Similarly, on this ‘community’ trend, Facedrive (FD.V ; FDVRF) has invested heavily in a COVID-tracking system that it is using across all of its verticals to ensure the safety and well-being of all its clients and users. It has already partnered with the Ontario government and AirCanada in an attempt to make sure local communities can survive and recover from the global pandemic.

All of these companies have sold the dream of a better, cleaner, and more connected world to investors. The tech element of each of these stocks means that the sky truly is the limit when it comes to expansion, so investors will continue to dream… and continue to hold.

Uber Technologies (UBER) was one of the most exciting and watched IPOs of the past decade. Not only is it the most popular ride-sharing application in the United States, but it has also branched out into on-demand scooters and bicycles. But nothing is doing as well in this crisis as its Uber Eats brand. The company’s food delivery platform has been booming as stay-at-home orders across the globe close down restaurants.

It’s worth noting, however, Uber’s market share dominance has come at a price. The company’s finance strength is suffering, and its profitability rating is abysmal. The company has spent billions undercutting its competition and rolling out campaigns to provide discounts to secure new customers.

“It’s become clear that we have a hugely valuable hedge across our two core businesses that is a critical advantage in any recovery scenario,” Uber CEO Dara Khosrowshahi said, adding “When travel restrictions lift we know the mobility trips rebound. If restrictions continue or need to be re-imposed our delivery business will compensate.”

Despite some of its profitability challenges, however, Uber has had a stellar year. After falling to just $14 in mid-March as lockdowns swept the world, the company’s share price has skyrocketed by 278%, currently sitting at $53.

Lyft (LYFT) is another one of the more-hyped IPOs of recent years. As Uber’s top competitor, it has worked hard to carve out its own position in the U.S. marketplace. And this year, it launched its own delivery service. Not only will Lyft allow customers to order food from their favorite restaurants, they can even place grocery orders. The “Essential Deliveries” program aims to not only help the community stay safely indoors, but it also helps support its some-120,000 drivers in the United States.

“As communities shelter in place, the need for items to be delivered to the doorstep is at an all-time high,” said Lisa Boyd, Director of Social Impact at Lyft. “Whether it’s meals for high-risk seniors or medical supplies for individuals with a medical condition, Lyft’s community of drivers is ready to help meet the needs of our communities while earning additional income.”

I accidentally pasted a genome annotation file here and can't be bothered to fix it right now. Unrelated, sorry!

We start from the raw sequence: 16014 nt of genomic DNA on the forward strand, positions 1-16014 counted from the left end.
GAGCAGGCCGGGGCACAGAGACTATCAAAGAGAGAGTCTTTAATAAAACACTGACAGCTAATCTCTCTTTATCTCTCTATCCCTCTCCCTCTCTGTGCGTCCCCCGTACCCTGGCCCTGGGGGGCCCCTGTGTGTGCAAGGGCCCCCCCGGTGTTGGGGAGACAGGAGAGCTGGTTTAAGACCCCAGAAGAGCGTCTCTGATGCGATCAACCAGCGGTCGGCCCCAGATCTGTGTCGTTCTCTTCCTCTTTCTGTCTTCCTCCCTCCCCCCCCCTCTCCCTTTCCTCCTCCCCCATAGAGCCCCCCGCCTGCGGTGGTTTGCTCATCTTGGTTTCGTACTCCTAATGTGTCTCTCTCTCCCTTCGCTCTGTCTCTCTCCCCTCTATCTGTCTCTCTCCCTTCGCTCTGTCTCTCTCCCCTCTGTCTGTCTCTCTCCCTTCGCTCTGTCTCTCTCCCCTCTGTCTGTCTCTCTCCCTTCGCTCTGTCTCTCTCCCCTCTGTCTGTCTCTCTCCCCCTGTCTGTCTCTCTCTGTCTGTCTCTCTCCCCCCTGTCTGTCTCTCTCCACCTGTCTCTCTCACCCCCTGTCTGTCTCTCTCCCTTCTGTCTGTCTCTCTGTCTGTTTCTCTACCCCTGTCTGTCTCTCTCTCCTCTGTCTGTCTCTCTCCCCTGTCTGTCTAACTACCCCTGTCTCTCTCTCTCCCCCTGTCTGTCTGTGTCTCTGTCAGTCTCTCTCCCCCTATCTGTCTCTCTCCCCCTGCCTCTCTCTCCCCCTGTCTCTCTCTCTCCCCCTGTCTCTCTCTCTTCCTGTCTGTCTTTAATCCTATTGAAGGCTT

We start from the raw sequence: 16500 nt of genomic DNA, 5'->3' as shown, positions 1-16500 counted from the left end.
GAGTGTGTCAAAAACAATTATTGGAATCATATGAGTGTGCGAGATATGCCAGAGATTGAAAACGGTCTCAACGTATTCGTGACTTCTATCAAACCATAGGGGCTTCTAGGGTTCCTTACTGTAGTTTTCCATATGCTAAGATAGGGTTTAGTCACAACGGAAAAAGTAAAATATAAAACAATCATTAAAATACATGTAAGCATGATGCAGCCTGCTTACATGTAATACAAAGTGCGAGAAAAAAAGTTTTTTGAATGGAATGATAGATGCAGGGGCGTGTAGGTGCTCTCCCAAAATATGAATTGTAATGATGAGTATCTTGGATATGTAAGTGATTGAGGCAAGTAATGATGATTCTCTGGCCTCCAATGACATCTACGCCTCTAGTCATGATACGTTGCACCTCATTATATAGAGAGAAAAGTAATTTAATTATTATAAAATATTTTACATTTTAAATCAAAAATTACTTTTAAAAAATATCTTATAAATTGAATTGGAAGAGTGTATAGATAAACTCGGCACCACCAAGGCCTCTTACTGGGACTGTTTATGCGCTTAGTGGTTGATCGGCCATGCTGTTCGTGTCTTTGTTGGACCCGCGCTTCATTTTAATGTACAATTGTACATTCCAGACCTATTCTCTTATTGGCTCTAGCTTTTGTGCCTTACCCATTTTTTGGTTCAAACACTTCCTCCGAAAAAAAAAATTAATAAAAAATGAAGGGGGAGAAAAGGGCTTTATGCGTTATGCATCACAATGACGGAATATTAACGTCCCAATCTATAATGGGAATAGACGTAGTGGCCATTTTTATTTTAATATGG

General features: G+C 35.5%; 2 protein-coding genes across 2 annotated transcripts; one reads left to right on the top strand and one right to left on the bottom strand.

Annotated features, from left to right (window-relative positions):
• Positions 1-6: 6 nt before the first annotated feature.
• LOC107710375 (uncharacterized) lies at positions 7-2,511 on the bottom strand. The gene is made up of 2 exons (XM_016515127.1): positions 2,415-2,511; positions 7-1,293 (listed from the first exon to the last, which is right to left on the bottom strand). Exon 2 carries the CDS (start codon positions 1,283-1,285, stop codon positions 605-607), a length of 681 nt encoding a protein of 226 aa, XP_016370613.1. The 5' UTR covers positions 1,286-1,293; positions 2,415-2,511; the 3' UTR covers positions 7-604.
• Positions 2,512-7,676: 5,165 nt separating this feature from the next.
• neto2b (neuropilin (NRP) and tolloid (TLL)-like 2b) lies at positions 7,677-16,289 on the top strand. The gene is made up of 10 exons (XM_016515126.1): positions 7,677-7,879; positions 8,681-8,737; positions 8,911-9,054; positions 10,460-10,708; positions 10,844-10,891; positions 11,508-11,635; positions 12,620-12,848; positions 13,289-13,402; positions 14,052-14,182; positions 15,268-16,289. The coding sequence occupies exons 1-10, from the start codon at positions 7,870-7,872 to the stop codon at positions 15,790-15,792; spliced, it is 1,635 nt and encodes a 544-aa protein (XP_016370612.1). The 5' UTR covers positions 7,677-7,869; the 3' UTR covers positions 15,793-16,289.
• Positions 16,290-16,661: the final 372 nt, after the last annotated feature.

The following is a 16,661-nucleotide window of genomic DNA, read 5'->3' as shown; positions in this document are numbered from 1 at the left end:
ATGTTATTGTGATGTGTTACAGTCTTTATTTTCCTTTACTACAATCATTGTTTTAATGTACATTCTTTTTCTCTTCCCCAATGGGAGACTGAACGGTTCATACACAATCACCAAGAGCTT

GrubHub (GRUB) was America’s dominant food delivery force for some time, but like Uber, it spent a lot to get its market share to that point. This put its initial IPO in a precarious position, though it has seen tremendous success since. Not only that, it’s received a lot of criticism for the layers of fees it places in every order. While customers don’t see most of what restaurants are being charged, restaurant owners find the service difficult to work with, as the fees cut significantly into their own profits.

Natt Garun in an article for The Verge wrote, “Though Grubhub is upfront with businesses about the terms, the move is being criticized as an attempt to profiteer from business partners that are struggling under the nationwide measures to limit the spread of the novel coronavirus.”

But these complaints did not fall on deaf ears. GrubHub has taken the criticism to heart, and is now offering restaurants a new way to receive orders. All without the massive commission fees it usually takes.

“Even though we may fulfill the order and be the back-end technology, because we’re not providing the marketing service there, we’re not taking a commission,” said Chief Revenue Officer Seth Priebatsch.

Thanks to its efforts, GrubHub has remained one of the less volatile giants in the delivery business. That’s not to say it hasn’t seen some growth over the year, however. GrubHub’s stock increased from $47.24 at the beginning of the year to $72.35 at today’s price, representing an increase of 53%.

DoorDash is a veteran in the food delivery business. Founded in 2012 in California’s Silicon Valley, the company has fought tooth and nail to become the top third-party delivery service in the United States. In addition to its food delivery dominance, DoorDash is also jumping on top of a brand-new emerging market: ghost kitchens.

Ghost kitchens, sometimes called virtual kitchens or dark kitchens, have exploded during 2020 as the COVID-19 pandemic has forced many restaurants to close their doors, and DoorDash has been on top of it every step of the way. The delivery-only ghost kitchen alternative, however, has allowed restaurants and ambitious would-be chefs to avoid high cost real-estate in high traffic areas and even expand their business into new neighborhoods at a low cost while using services like DoorDash or UberEats to reach their customers.

DoorDash stock surged on its first day of trading by as much as 86%. Since then, however, the company’s stock price has fallen back to earth, finding stability in the $155 range. But as the world gears up for a future “on demand,” companies like DoorDash, which have been on the cutting edge of convenience from the very beginning, stand to make the most of this new consumer-driven reality.